Intercultural Dialogue

Global Index (ICDI): Malaysia


Malaysia is a multicultural country with predominant ethnic Bumiputera (Malays and Indigenous) population (62%), and minorities including Chinese (20.6%), Indian (6.2%) and non-citizens (10.3%) (2917 est.: CIA Factbook 2021). Malaysia was formed in 1963 following its independence from Britain. The first few years after independence were ravaged by racial tensions that were further reinforced by language, religion, and cultural divisions. This led to several ethnic clashes during the 1960s. This was also a period dominated by ethnic dimension in nearly all of policy areas, education, health, employment, immigration, and economic support (Crouch 1999).

In the 1970s, the Malaysian government concluded that the racial conflict was outcome result of economic inequality between the Malay and non-Malay communities. It therefore adopted a New Economic Policy (1971-1990), to correct the economic imbalance among different ethnic groups (Crouch 1999). Recently, Malaysia developed several national anti-discrimination and equality policies. These include general policies with strong anti-discrimination components such as the National Social Policy, and policies designed to directly combat discrimination against certain disadvantaged groups. However, in contradiction to these, some policies that promote the privileged ethnic majority have remained and continue to disadvantage racial and ethnic minorities.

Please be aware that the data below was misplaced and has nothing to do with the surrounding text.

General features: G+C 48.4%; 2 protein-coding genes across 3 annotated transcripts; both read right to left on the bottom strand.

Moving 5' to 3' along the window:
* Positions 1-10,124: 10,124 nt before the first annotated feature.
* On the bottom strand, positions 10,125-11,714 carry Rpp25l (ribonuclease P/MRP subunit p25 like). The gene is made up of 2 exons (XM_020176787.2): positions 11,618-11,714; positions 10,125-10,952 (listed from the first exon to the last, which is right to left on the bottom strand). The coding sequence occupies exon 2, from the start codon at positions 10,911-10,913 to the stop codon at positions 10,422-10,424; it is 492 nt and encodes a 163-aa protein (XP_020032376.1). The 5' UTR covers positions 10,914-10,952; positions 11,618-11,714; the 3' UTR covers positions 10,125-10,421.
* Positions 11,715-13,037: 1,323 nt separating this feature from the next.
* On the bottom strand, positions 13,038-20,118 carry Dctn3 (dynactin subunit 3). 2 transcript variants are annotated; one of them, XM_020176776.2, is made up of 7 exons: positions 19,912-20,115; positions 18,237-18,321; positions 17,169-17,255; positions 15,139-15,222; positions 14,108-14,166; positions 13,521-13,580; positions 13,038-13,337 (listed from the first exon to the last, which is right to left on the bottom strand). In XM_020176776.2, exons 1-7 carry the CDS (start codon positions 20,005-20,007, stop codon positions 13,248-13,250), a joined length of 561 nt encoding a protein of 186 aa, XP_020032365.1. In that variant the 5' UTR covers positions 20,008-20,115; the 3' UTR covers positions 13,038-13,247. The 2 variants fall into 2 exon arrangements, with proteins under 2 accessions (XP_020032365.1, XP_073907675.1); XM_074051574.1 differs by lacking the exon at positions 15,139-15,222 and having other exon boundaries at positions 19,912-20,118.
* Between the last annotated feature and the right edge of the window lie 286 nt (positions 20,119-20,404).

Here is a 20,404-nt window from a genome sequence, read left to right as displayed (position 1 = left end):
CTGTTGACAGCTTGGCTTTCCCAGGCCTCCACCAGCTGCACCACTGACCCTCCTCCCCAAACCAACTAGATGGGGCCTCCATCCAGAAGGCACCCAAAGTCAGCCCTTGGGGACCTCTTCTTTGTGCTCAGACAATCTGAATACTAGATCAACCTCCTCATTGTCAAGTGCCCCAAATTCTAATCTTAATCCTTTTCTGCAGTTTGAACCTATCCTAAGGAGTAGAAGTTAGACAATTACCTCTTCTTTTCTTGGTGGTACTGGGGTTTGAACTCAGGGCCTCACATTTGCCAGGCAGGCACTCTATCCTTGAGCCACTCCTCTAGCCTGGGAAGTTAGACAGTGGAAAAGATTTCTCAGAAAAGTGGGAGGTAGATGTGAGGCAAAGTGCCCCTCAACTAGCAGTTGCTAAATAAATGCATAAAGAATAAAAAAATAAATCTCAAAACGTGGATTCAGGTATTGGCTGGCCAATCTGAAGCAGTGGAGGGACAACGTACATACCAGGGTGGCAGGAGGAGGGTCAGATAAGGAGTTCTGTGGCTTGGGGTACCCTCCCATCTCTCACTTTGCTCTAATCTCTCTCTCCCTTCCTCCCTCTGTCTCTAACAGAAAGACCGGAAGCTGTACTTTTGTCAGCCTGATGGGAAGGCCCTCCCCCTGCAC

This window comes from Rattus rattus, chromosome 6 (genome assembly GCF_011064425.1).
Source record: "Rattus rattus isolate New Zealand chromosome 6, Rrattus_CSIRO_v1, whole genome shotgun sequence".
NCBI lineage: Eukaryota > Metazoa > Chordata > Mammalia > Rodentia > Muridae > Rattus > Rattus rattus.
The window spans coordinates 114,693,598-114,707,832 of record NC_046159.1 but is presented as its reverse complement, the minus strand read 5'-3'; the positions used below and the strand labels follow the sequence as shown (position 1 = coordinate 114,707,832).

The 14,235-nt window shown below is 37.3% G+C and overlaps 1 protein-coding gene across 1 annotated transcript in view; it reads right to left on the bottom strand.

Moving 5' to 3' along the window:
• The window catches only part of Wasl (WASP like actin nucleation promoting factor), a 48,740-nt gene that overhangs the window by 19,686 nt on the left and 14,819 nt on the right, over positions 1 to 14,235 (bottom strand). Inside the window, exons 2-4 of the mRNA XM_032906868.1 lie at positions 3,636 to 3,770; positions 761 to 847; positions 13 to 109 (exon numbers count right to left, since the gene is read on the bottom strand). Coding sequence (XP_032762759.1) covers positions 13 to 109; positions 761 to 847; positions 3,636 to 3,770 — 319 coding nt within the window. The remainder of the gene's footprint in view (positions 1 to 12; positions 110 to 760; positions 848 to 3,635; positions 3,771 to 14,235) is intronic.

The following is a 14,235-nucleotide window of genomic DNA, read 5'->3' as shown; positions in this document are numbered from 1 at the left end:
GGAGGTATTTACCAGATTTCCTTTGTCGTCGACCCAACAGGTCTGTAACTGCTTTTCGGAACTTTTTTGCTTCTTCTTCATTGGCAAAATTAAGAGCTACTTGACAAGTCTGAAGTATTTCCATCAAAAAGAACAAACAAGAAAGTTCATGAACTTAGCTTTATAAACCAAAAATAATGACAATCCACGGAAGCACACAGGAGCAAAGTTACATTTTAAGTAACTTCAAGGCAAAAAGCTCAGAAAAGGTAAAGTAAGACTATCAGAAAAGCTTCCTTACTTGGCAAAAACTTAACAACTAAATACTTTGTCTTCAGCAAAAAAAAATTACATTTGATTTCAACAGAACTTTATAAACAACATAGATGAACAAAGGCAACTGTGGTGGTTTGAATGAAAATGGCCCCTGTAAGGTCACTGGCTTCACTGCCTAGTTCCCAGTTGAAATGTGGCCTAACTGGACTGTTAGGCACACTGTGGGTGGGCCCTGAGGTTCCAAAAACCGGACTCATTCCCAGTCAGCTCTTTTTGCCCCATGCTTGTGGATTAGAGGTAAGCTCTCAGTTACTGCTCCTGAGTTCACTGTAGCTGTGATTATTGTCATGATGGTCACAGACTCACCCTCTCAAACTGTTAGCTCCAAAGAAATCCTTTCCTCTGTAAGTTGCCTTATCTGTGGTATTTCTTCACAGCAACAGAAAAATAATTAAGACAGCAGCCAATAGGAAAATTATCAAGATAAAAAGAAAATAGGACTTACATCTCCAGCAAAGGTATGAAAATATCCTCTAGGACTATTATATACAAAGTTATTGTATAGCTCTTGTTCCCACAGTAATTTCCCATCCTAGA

Malaysia has attained an overall ICDI score of 0.35. A score of 0.67 in the component of socioeconomic inequality indicates a slightly above average degree of intergenerational social mobility and levels of educational attainment across the population. In contrast, a score of 0 in the component of anti-discrimination indicates the absence of anti-discrimination acts and or policies which deter intercultural dialogue and participation.

Current Situation and Outlook

Compared to its average score in its opportunities dimension, Malaysia has attained lower than average scores in its legislative and structural dimensions. Malaysia can strengthen its ICDI score by introducing anti-discrimination acts and or policies which would enhance its legislative dimension. It can also improve its structural dimension by increasing the platforms available for social contact through an encouragement of cultural participation and preservation of both indigenous and immigrant living languages.